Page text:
In our last blog, we talked about how mining officials avoided reporting dangerous air conditions inside their mines. Now we will discuss how these oversights destroyed lives.
We have long known that miners who work long hours are likely to develop coal workers’ pneumoconiosis, also known as black lung. Coal dust builds up in the lungs, creating breathing complications. The more advanced form called progressive massive fibrosis (aka complicated black lung) causes air obstruction and shortness of breath. Black lung causes about 1,000 deaths every year, according to the Centers for Disease Control (CDC).
When Congress passed federal laws regulating the amount of coal dust allowed in mines, black lung rates fell sharply by 90 percent in the initial years. However, black lung rates have been steadily increasing, especially among younger miners who have spent relatively little time in the mine. Since the 1980s, incidents of complicated black lung have quadrupled. Most of these involve miners living in eastern Kentucky, West Virginia and Virginia.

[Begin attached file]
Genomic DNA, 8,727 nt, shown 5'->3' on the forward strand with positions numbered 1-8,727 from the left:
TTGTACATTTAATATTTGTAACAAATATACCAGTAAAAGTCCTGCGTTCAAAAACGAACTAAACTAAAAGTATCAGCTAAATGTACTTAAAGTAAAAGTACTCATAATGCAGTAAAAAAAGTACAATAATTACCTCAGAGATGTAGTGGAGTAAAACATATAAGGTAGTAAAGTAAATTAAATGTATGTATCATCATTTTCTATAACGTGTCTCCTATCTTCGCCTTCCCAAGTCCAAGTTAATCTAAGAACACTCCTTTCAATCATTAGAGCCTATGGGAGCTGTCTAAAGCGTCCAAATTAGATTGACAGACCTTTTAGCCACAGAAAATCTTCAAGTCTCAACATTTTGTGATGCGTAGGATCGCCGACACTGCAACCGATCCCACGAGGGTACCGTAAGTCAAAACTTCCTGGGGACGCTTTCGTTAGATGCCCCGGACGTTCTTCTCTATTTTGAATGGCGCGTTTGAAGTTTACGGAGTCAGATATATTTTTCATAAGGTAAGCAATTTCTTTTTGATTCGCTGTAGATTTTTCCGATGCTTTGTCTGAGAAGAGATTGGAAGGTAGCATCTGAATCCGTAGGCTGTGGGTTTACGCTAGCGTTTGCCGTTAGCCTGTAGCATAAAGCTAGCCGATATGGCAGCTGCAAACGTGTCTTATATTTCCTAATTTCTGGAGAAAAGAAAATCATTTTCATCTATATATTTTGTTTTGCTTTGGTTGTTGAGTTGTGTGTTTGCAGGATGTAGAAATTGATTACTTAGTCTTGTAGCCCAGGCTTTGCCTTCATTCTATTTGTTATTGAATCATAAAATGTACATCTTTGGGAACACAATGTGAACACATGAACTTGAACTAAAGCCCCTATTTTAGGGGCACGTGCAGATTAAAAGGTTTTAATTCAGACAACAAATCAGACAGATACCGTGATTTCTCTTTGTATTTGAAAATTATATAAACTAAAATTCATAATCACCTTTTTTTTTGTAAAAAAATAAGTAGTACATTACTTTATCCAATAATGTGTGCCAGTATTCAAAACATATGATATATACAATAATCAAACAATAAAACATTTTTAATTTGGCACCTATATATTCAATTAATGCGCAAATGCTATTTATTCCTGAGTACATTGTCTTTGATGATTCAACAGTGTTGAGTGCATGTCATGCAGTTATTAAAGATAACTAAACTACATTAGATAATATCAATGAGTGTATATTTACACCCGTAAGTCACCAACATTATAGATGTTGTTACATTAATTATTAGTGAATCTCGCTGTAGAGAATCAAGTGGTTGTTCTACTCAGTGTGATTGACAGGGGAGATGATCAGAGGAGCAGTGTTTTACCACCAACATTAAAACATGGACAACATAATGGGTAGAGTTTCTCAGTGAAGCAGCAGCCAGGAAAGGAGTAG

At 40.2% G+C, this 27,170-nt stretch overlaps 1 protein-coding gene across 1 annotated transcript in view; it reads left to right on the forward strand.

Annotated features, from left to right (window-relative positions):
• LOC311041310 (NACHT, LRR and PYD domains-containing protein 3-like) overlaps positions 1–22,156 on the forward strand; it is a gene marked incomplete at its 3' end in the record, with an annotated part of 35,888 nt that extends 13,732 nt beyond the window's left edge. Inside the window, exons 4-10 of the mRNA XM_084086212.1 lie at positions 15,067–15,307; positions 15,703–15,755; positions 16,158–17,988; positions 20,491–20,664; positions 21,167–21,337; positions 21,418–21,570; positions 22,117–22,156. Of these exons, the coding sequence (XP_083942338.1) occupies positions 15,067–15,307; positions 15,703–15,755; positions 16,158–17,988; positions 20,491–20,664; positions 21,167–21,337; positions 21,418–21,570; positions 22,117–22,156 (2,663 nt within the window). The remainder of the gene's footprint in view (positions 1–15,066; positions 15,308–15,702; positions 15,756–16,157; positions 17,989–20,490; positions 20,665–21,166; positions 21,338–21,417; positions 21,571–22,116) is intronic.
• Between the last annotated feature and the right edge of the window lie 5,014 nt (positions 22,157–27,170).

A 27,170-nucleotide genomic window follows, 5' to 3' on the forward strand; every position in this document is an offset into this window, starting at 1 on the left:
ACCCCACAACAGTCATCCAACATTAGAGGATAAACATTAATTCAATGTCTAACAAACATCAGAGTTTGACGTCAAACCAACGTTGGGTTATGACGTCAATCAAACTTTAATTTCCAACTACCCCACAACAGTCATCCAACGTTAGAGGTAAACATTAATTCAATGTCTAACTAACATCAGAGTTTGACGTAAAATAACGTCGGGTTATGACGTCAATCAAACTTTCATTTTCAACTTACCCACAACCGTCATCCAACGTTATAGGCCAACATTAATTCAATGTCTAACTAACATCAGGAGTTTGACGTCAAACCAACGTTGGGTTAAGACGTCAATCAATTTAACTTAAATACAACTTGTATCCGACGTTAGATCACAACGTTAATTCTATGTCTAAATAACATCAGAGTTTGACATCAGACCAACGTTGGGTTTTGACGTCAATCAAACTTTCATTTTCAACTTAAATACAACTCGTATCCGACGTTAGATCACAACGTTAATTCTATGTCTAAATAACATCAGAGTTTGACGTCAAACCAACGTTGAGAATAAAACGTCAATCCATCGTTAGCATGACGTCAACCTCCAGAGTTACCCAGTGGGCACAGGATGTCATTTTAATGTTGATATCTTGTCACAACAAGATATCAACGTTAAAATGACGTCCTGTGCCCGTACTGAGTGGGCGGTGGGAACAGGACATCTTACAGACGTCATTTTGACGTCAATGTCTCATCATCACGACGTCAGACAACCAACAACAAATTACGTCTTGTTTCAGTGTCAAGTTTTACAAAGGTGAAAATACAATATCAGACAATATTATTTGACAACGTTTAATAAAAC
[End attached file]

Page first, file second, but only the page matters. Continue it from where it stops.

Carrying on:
Demand for coal put more pressure on miners, forcing longer hours and longer exposure to harmful coal dust. Advanced technology allowed for more quartz and sandstone mining, which releases silica in the air. Silica causes effects similar to asbestos exposure: silica particles become trapped in the lungs, causing an increase of lung tissue or out-of-control cell growth that eventually causes lung cancer like mesothelioma.
The steady increase of black lung has resulted from mining managers favoring speed and economic efficiency over basic health concerns. As a result, many young miners will face challenges for the rest of their lives. They might not be able to enjoy their favorite activities; they might run out of breath after speaking for a few seconds. They might die young.
Did exposure to harmful substances on the job cause a serious illness for you or a loved one? Contact us today. The consultation is free, and the results could be life-changing.
Cappolino Dodd Krebs LLP – asbestos lawyers